Research Focus

Research Focus

Many economic crop plants are suffering from various plant pathogens, leading to crop yield reduction. Developing effective and environment-friendly agent for improving plant health against pathogen is an urgent topic. To combat diverse microbial pathogens, plants have developed two systemic immune mechanisms against next pathogen invasion. Systemic acquired resistance (SAR) is triggered by prior infection-pathogen whereas induced systemic resistance (ISR) is induced by beneficial rhizosphere microbes. Long-distance mobile signals are required for initiating both systems, and they also affect plant physiology. However, the nature of mobile signals and how these signals are perceived, amplified, and/or attenuated in distal and uninfected tissue are still not clear.

Our research will focus on:

1) Discovering the critical small molecules produced by plant or rhizosphere microbes to initiate systemic resistance.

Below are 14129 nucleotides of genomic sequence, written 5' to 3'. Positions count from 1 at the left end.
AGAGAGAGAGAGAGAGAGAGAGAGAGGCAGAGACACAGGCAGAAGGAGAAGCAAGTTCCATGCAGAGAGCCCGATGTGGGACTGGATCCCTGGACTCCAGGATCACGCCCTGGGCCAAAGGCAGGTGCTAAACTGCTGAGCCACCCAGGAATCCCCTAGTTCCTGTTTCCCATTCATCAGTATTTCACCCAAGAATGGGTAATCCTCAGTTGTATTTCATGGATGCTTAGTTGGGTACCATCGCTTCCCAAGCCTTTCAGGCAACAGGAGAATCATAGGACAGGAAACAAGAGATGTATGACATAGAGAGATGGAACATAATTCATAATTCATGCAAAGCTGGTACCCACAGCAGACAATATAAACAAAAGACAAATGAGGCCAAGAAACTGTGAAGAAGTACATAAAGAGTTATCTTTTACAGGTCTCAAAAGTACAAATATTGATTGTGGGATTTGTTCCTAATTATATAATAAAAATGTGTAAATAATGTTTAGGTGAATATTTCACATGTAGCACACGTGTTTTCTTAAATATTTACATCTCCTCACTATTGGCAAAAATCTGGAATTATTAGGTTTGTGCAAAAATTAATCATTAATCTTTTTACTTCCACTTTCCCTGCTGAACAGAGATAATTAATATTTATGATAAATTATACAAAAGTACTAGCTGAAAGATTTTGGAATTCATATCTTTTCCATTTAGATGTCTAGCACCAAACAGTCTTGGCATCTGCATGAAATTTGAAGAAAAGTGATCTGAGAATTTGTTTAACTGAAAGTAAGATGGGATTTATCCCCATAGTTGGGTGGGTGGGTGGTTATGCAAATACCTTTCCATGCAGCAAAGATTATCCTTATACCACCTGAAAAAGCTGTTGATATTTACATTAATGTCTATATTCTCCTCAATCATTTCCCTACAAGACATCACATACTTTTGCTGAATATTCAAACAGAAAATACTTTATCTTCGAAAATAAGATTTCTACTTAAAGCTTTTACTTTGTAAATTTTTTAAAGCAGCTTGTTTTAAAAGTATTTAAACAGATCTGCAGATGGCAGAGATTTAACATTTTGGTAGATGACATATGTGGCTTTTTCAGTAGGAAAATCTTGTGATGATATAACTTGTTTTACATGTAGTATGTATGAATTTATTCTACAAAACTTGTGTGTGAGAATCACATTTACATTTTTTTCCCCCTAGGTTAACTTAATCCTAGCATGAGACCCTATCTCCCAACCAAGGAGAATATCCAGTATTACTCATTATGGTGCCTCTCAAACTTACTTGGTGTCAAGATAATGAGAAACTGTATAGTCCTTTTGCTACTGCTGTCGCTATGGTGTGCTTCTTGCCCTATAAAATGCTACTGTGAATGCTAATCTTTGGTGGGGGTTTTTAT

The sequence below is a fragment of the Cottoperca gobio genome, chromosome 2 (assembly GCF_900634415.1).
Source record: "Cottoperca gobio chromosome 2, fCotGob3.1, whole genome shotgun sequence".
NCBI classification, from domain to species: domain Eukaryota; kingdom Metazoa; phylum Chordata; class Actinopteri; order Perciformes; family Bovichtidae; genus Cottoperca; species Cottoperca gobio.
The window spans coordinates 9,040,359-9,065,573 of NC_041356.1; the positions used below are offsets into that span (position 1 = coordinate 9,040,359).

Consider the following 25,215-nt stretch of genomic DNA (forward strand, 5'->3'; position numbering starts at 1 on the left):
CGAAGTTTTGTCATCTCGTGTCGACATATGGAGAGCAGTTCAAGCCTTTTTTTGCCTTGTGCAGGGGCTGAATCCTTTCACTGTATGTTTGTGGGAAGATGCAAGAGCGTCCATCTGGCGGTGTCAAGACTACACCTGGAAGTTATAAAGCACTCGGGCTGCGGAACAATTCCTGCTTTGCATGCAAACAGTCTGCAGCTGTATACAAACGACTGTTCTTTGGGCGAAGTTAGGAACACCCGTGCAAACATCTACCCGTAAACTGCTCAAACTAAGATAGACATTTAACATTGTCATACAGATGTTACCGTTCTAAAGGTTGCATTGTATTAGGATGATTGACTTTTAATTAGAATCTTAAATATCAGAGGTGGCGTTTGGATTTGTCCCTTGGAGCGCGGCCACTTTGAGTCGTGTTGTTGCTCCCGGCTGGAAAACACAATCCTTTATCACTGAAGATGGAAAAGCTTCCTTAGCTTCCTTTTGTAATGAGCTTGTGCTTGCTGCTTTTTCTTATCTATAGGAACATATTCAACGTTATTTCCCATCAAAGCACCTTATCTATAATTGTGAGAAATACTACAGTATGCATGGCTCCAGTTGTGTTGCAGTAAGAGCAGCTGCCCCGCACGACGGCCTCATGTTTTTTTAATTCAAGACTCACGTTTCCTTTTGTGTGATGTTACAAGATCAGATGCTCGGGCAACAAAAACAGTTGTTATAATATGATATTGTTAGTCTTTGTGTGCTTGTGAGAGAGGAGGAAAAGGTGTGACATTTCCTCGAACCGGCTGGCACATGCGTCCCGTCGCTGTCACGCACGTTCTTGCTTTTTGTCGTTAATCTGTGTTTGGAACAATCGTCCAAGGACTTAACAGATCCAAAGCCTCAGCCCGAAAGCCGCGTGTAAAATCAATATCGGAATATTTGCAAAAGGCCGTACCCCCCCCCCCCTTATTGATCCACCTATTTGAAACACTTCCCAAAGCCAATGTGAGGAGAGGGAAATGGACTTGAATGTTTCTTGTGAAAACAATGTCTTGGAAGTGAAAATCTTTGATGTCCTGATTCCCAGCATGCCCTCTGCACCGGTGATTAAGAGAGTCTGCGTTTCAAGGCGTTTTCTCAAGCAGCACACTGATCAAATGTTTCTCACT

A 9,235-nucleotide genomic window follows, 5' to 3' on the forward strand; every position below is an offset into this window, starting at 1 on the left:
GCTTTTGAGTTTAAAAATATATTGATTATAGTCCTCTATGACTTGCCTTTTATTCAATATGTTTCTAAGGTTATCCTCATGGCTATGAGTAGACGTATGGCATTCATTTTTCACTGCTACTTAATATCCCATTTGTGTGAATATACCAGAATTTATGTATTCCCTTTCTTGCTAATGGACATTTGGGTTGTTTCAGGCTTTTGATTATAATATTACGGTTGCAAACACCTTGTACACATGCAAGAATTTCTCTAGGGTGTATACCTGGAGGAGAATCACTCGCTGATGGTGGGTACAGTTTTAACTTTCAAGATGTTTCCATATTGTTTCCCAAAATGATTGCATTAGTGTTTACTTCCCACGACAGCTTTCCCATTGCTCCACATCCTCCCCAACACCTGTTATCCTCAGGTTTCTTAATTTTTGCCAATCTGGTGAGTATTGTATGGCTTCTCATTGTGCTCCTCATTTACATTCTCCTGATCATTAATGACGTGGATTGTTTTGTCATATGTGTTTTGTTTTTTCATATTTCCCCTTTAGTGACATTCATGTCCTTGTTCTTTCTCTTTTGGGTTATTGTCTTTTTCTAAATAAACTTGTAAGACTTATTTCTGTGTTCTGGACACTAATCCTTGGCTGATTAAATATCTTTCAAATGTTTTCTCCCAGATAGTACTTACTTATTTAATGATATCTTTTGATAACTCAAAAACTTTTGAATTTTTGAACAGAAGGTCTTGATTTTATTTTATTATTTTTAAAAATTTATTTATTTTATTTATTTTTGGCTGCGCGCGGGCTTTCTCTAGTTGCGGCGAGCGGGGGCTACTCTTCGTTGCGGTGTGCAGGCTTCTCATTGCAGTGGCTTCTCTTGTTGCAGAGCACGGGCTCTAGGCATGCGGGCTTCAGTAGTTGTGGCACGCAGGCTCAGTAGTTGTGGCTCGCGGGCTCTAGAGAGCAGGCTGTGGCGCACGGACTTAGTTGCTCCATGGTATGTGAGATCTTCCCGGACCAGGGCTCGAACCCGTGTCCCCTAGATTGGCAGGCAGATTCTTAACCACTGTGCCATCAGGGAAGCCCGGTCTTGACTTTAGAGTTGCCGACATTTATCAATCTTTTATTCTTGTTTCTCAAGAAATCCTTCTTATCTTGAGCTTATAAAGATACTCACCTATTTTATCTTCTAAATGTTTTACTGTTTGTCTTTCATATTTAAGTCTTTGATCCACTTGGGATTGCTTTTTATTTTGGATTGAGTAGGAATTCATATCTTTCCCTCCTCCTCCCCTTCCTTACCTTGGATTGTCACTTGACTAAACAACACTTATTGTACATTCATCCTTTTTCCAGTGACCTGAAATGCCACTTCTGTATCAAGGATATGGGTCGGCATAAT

2) Investigating the underlying molecular mechanism of small molecule elicited defense.

3) Understanding the crosstalk between SAR and ISR.

We expect these studies will provide new insight into developing safe and efficient agents for triggering broad-spectrum resistance in different crop plants.


Yun-Chu Chen

Yun-Chu Chen

Assistant Research Fellow

AS-BCST Room 418
AS-BCST Room 417
Tel: 06-3032280 #417

2020-Present Assistant Research Fellow.
2016-2020 Postdoctoral Scholar, Biology Department, Stanford University
2011-2016 Ph.D., Graduate Institute of Biotechnology, National Chung Hsing University
2009-2011 M.S., Graduate Institute of Biotechnology, National Chung Hsing University
2005-2009 B.S., Department of Applied Chemistry, National Pingtung University